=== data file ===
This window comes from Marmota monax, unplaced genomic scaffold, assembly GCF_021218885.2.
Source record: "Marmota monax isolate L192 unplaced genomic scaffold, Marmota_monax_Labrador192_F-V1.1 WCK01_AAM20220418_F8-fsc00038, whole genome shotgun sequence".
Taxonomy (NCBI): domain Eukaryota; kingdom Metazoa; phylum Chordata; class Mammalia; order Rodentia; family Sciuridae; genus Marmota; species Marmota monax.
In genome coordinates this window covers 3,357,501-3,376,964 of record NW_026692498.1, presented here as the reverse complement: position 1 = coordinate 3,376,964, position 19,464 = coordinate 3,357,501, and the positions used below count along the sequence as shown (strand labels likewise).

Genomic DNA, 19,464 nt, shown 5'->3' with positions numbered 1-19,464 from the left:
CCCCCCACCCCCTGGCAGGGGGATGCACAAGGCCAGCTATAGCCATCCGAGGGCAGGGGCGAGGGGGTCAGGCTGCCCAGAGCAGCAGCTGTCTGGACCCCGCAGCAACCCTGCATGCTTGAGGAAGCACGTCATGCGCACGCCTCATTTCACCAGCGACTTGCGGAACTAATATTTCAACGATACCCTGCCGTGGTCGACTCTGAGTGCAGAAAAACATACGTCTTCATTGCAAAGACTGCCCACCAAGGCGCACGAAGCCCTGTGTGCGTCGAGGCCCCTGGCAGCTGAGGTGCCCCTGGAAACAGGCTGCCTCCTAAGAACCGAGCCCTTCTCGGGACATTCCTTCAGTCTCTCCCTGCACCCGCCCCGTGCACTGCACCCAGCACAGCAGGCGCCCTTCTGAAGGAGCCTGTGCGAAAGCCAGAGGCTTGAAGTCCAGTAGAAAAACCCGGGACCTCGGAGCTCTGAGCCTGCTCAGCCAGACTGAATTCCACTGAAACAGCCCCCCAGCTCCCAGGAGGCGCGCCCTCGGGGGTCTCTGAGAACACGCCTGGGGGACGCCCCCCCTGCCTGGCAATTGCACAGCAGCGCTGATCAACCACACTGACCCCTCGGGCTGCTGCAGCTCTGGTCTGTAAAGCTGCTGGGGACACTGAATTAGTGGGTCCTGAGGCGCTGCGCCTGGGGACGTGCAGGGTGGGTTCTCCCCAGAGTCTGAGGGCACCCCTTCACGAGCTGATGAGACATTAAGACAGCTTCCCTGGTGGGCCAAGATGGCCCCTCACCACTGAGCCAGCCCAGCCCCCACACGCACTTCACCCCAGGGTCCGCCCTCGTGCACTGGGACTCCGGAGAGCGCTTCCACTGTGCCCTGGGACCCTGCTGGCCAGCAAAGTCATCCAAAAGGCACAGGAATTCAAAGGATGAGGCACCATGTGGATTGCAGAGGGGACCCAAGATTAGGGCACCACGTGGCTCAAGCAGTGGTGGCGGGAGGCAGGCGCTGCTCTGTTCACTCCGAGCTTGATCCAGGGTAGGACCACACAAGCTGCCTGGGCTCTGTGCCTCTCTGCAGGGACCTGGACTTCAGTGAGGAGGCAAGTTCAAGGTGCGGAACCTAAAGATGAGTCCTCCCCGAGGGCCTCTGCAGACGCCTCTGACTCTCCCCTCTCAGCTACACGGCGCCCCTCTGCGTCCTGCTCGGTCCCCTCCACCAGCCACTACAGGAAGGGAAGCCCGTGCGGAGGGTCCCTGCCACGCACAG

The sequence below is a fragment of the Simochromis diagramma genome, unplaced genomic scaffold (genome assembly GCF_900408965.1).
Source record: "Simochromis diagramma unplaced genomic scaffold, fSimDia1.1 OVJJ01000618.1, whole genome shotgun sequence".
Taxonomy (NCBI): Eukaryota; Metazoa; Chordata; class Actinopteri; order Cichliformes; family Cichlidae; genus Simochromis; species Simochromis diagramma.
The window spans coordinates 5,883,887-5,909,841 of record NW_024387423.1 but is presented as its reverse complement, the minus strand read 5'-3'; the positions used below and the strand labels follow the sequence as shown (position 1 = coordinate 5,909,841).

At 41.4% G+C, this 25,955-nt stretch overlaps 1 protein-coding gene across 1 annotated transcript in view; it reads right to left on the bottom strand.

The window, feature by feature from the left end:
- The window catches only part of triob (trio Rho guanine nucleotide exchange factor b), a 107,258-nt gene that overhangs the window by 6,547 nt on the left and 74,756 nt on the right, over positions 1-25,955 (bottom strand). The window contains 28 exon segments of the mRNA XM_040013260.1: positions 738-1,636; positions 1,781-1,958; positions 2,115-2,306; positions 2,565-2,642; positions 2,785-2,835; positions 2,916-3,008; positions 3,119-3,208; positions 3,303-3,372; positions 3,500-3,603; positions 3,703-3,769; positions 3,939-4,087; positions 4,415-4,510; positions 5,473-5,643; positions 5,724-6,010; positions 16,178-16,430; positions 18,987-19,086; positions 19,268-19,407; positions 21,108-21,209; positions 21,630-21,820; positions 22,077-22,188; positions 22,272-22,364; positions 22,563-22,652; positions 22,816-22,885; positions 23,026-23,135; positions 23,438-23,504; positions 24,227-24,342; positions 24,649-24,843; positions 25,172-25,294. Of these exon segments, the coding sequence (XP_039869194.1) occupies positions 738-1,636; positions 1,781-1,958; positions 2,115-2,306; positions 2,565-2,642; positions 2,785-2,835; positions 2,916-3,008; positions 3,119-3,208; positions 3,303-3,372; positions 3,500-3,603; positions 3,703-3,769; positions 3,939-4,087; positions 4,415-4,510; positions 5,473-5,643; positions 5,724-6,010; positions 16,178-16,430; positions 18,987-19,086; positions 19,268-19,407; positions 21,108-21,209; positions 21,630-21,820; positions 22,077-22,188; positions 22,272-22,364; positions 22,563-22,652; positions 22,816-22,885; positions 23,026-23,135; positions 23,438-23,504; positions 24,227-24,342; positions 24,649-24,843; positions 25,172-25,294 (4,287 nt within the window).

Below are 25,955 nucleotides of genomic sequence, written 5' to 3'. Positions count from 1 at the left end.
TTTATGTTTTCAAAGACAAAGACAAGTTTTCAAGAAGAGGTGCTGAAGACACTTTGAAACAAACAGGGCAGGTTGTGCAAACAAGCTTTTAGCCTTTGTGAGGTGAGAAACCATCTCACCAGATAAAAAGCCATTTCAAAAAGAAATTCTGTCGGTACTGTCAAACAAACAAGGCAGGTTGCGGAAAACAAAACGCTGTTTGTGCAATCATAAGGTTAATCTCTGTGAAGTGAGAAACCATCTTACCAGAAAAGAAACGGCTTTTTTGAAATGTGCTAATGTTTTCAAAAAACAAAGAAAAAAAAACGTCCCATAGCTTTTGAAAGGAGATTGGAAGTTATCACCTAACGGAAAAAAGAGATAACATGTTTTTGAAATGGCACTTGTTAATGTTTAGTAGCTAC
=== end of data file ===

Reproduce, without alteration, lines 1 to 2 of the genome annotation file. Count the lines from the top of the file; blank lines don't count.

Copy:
This window comes from Marmota monax, unplaced genomic scaffold, assembly GCF_021218885.2.
Source record: "Marmota monax isolate L192 unplaced genomic scaffold, Marmota_monax_Labrador192_F-V1.1 WCK01_AAM20220418_F8-fsc00038, whole genome shotgun sequence".